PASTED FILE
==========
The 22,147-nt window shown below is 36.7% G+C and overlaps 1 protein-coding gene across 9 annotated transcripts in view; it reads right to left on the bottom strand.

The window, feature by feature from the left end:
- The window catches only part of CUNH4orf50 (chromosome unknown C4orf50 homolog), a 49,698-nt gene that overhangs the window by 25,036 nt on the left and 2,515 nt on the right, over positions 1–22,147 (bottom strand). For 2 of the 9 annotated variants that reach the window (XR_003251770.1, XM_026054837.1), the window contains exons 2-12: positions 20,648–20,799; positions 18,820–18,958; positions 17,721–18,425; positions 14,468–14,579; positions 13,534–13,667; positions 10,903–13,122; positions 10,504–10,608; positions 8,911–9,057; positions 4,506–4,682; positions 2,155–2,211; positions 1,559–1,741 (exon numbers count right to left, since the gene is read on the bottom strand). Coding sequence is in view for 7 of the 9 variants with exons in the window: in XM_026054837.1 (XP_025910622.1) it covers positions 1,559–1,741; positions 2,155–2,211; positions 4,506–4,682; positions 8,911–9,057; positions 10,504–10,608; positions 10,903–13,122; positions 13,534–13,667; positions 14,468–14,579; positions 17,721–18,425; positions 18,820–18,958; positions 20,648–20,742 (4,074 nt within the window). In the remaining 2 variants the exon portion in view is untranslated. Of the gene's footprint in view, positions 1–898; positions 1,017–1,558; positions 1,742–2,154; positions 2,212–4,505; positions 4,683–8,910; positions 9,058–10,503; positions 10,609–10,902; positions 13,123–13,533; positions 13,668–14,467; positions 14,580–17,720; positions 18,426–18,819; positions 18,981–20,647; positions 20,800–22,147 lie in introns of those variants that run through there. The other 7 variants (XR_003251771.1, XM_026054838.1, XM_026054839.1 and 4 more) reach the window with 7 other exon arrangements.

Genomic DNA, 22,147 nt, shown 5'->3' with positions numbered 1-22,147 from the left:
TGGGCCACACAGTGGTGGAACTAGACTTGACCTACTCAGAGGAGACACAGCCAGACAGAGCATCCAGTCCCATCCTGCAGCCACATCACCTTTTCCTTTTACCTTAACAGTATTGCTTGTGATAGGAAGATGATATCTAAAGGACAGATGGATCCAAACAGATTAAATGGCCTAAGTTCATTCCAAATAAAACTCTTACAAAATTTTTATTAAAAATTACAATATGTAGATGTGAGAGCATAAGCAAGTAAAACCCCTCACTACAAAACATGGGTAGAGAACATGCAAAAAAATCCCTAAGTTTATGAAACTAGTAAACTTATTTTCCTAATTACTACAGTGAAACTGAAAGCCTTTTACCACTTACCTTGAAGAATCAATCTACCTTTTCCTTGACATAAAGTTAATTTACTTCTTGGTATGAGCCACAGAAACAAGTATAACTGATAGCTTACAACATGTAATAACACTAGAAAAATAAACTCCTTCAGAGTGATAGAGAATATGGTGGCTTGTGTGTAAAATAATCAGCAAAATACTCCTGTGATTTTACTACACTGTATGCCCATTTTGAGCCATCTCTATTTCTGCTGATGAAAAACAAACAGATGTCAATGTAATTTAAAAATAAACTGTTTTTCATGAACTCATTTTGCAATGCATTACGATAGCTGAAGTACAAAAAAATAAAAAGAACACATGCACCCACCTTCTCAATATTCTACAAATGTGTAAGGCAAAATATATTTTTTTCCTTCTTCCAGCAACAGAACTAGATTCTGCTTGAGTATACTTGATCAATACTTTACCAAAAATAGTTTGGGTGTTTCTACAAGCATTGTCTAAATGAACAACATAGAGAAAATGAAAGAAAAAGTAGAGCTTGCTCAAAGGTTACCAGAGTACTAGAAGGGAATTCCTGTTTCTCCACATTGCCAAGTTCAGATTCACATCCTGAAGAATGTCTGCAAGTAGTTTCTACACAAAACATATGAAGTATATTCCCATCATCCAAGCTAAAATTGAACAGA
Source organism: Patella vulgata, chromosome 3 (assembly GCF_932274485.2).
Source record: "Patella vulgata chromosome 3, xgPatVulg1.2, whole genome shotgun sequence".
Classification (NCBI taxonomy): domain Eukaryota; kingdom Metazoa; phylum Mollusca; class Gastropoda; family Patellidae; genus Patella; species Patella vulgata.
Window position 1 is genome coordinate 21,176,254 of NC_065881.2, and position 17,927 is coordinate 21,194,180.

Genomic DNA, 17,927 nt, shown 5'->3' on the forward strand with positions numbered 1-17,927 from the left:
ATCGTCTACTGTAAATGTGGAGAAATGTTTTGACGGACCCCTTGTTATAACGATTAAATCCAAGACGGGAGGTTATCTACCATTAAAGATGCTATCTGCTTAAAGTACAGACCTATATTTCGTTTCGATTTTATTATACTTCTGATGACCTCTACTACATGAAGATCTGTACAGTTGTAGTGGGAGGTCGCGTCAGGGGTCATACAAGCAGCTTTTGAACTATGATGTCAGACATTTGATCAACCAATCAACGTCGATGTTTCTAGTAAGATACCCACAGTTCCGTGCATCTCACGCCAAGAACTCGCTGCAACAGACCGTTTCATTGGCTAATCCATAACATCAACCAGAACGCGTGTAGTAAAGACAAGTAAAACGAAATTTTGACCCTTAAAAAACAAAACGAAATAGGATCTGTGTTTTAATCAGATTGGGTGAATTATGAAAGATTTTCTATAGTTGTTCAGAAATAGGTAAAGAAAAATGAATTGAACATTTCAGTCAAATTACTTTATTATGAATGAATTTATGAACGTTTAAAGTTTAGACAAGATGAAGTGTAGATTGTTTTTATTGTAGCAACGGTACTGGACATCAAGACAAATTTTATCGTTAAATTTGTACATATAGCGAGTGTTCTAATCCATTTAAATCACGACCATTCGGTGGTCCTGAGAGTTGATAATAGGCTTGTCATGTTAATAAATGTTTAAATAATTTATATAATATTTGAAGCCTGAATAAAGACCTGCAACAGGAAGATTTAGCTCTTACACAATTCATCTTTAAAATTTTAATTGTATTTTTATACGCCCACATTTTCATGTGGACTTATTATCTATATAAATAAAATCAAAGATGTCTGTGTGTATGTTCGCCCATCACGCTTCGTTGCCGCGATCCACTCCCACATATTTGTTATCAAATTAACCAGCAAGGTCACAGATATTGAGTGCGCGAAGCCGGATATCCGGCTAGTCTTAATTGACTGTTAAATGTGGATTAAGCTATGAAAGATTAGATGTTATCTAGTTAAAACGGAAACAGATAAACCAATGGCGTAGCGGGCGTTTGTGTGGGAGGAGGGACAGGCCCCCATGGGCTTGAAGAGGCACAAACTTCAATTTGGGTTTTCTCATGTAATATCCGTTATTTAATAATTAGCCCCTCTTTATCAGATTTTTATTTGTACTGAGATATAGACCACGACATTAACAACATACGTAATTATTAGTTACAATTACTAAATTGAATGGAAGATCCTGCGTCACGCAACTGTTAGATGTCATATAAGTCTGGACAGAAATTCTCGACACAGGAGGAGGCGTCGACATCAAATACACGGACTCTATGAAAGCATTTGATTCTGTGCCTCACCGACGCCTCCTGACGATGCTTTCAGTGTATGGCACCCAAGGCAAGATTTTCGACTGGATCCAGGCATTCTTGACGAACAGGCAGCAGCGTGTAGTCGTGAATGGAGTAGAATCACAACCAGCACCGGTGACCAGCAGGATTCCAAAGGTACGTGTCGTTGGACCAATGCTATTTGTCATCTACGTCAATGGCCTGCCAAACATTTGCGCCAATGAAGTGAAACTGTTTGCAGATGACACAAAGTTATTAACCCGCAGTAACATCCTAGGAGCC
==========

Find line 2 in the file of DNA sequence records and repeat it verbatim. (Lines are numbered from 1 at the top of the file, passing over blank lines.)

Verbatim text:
The window, feature by feature from the left end: